ando wrote:One of the things I've had trouble explaining to my non-Buddhist friends is in what way was Gotama kind and compassionate when he walked out from his wife and child. I'm still uncertain if he had the permission of his parents and wife when he did.
This is just my understanding of why he left, I might be wrong: After seeing the realities of aging, sickness and death which apply to all beings the Buddha-to-be had a strong sense of urgency to find the way out of suffering. In India at that time the spiritual quest was relatively common, many people left home and became wanderers and ascetics. From a Buddhist POV, the difference between the Buddha and other wanderers is that the others failed to reach the goal, whereas the Buddha successfully fulfilled the spiritual life, discovered the Four Noble Truths, and taught the True Dhamma to others.
First of all his compassion was to himself, I believe that he recognized that if he is to help anyone else out of Dukkha he must first help himself. As kind and compassionate as he could be to his family in a household life that kindness and compassion would never be as far-reaching and long-lasting in its benefit (to himself and other beings) compared to if he became the Buddha, which I am very grateful he did. Once he attained Buddhahood he could help many many beings that he might not have been able to otherwise even if he were the best husband, the best father or even the best king. Also, the kind of happiness a husband, father or king can provide is only temporary whereas a Buddha who teaches others how to free themselves from suffering forever, irreversibly is the greatest gift he could give to the world.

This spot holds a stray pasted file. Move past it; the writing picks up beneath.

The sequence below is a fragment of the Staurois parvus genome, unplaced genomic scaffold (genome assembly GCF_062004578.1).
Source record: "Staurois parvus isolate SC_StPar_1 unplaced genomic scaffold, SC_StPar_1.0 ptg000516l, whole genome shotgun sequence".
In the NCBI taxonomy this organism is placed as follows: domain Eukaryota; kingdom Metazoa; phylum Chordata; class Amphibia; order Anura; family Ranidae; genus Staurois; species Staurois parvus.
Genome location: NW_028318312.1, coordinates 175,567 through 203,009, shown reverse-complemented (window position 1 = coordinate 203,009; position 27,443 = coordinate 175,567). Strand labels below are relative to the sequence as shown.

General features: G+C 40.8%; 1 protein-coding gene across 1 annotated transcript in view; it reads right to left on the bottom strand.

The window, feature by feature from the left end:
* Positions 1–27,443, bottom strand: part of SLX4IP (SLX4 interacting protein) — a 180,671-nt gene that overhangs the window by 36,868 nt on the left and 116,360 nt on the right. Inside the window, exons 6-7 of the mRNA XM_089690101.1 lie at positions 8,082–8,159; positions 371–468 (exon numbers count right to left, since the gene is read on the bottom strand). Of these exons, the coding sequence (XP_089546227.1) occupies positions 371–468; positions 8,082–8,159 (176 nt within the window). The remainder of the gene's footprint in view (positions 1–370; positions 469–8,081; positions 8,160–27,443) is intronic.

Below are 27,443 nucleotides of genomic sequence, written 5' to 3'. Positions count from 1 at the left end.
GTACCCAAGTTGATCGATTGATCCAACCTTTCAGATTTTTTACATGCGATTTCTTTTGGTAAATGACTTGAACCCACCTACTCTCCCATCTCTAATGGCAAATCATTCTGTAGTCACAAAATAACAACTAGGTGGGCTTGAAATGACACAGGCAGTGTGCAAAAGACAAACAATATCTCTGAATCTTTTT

Quite frankly, my leaving my family would cause hardship to my siblings who, like my parents, depend on my income to survive. My renuncuation would be a betrayal, a most unkind act to them. Although my desire to ordain is high, I haven't finished thinking about the fallout that would happen when I leave home.
You don't need to rediscover the Dhamma - the Buddha has done the hard work already. If it is not practical to become a monastic at the moment I wouldn't worry too much, just do the best you can for now. Even lay people can become stream-winners, once-returners and non-returners. Worst case scenario is you live a wholesome life as a kind and caring layperson. That's not so bad, is it?